The Case for Millennials in Transportation Management Jobs

We often discuss how TMS is crucial to shippers’ fiscal plans, customer service strategies, supply chain management plans and sales execution processes. Very little however, is written about how TMS solutions are critical to a shipper’s workforce management strategy and every transportation department leaders’ career development. Bet you didn’t think there was any correlation between TMS solutions and the workforce or between TMS solutions and your career path as a transportation executive. But there is! And if you’re not hip to it, you should be. Here’s the short story – hire Millennials today for the success of your company and your own career.

You may have read that Millennials or Gen Y – the monikers given to the generation born after Gen X between 1980 and the early 2000s – are difficult to employ. Coddled, entitled, and lacking disciplined work ethic are the stereotypes commonly associated with Millennials. This is just the typical, inter-generational gripe older generations have about their successors. The reality is hiring Millennials today to join your transportation department is the best thing a smart supply chain manager or CSCO can do. Here’s why: TMS.

Yes, transportation management systems and other emerging supply chain logistics automation solutions are no longer the future of supply chain management. They are the present. The Society of Human Resource Management (SHRM) says today’s teens and young twentysomethings will make up the majority of the US workforce by 2020. True “digital natives”, Millennials have spent their entire lives using technology to collaborate with others and solve problems. SHRM says, “Companies that learn how to engage these individuals and adapt to how they work will be the ones that survive the major changes in the global workforce that are currently underway.” Boomers are aging out of the workforce and must naturally be replaced by Millennials (and their 18 to 22 year old cohorts, “Generation Z”). These workers naturally embrace technologies and are wired since birth to leverage tech tools to yield maximum benefit.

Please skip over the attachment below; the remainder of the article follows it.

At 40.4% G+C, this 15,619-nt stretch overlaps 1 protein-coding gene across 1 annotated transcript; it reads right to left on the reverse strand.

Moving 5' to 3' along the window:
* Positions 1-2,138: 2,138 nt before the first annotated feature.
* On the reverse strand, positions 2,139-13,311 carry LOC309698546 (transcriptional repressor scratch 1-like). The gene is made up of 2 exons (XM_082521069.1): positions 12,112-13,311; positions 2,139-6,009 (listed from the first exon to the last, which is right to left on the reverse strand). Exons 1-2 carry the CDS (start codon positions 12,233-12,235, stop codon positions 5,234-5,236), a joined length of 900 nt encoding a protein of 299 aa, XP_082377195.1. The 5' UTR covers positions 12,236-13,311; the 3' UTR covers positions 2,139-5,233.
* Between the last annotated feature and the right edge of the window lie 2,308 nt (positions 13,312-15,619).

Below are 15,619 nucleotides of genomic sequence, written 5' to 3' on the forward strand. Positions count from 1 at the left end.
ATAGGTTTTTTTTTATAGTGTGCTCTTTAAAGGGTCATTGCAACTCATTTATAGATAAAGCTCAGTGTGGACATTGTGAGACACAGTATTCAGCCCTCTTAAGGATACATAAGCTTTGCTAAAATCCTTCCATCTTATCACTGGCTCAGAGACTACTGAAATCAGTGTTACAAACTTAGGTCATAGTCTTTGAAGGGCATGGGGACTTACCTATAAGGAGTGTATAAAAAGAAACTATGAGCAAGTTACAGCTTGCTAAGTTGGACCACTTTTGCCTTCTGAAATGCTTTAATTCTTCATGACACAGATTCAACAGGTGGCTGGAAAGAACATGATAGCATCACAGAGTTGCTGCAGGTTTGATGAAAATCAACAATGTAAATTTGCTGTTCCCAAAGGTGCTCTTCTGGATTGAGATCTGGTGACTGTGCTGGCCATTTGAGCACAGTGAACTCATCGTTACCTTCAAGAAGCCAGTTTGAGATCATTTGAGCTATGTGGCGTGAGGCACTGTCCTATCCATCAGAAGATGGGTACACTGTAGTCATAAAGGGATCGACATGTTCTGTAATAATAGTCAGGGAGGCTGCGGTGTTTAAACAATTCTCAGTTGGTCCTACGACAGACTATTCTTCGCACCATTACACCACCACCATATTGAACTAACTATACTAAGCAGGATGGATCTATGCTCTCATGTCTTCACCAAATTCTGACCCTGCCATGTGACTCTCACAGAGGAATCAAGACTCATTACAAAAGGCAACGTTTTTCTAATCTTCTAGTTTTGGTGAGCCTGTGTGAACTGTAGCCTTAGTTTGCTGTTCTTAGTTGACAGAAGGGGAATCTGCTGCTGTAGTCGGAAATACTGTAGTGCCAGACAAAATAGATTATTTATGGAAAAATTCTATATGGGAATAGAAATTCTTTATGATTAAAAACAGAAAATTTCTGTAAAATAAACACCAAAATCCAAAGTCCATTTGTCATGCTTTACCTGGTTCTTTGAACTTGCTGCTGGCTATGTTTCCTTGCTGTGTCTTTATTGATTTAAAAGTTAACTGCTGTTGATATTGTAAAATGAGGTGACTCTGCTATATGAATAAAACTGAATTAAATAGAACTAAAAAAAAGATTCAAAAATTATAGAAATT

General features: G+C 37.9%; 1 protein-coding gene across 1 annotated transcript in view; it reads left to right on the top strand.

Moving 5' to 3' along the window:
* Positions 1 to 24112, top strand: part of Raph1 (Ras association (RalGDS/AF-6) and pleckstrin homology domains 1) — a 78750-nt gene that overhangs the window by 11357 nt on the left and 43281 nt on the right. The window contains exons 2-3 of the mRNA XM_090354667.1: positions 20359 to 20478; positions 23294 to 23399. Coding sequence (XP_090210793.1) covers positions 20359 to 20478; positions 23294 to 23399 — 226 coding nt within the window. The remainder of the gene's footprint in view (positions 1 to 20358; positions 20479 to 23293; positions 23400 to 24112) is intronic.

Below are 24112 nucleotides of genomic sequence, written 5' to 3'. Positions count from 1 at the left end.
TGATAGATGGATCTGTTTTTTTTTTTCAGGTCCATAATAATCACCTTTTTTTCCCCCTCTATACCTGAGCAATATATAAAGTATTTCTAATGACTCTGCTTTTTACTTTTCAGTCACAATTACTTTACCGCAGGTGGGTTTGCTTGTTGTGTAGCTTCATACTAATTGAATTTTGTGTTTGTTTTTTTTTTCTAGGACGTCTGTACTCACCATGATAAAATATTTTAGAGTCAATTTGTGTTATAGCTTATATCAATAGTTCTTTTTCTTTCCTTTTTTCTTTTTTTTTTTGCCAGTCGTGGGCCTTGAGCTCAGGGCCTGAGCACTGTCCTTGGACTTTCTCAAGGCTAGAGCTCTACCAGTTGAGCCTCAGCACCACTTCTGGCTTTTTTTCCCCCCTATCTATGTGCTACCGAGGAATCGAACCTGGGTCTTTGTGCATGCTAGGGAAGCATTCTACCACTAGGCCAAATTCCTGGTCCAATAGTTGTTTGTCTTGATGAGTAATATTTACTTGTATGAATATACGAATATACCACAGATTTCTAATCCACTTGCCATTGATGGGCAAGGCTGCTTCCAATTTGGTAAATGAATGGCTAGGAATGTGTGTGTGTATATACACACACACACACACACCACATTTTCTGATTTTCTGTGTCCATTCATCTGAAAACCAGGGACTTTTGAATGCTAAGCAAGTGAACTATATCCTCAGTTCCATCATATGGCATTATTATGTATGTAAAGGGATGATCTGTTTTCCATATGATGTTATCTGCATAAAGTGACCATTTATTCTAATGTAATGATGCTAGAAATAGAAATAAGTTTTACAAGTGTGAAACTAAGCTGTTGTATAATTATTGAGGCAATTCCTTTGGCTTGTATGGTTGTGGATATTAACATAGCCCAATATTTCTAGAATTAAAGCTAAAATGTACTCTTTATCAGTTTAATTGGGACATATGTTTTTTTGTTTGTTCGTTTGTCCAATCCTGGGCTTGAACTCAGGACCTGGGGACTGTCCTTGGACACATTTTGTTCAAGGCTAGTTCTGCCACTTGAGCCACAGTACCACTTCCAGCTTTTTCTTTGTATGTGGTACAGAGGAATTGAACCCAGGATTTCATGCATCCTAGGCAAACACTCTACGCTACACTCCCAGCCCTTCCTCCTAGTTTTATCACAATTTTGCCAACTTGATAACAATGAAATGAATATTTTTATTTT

A savvy transportation leader today can position his organization exceptionally well for a competitive tomorrow by bringing these younger resources immediately into SCM roles.


AQPC’s Andrea Stroud (a Millennial supply chain practitioner herself) wrote in a recent post, “Expect our generation to harness game-changing technical innovations as we move into the higher ranks. Envisioning and implementing how big data, artificial intelligence, and automation are used and leveraged is where Millennials will make the most meaningful impacts.” A savvy transportation leader today can position his organization exceptionally well for a competitive tomorrow by bringing these younger resources immediately into SCM roles.

Moreover, they can improve their own marketability as a professional – teeing up their next, more lucrative career step by demonstrating the impressive results they’ve produced engaging Millennials to maximize the benefits of logistics IT within their current positions.

According to the Institute for Supply Management’s (ISM) 2014 Salary Survey, the average pay for a supply chain pro with up to 4 years’ experience is $72,119 annually. On a par with engineering, this is among the highest paying positions for those young professionals starting out. Instead of clinging to aging processes, practices and tools, the wise transportation management pro is embracing TMS technology and welcoming the influx of younger generations bearing innate abilities for innovation using cutting edge tools.

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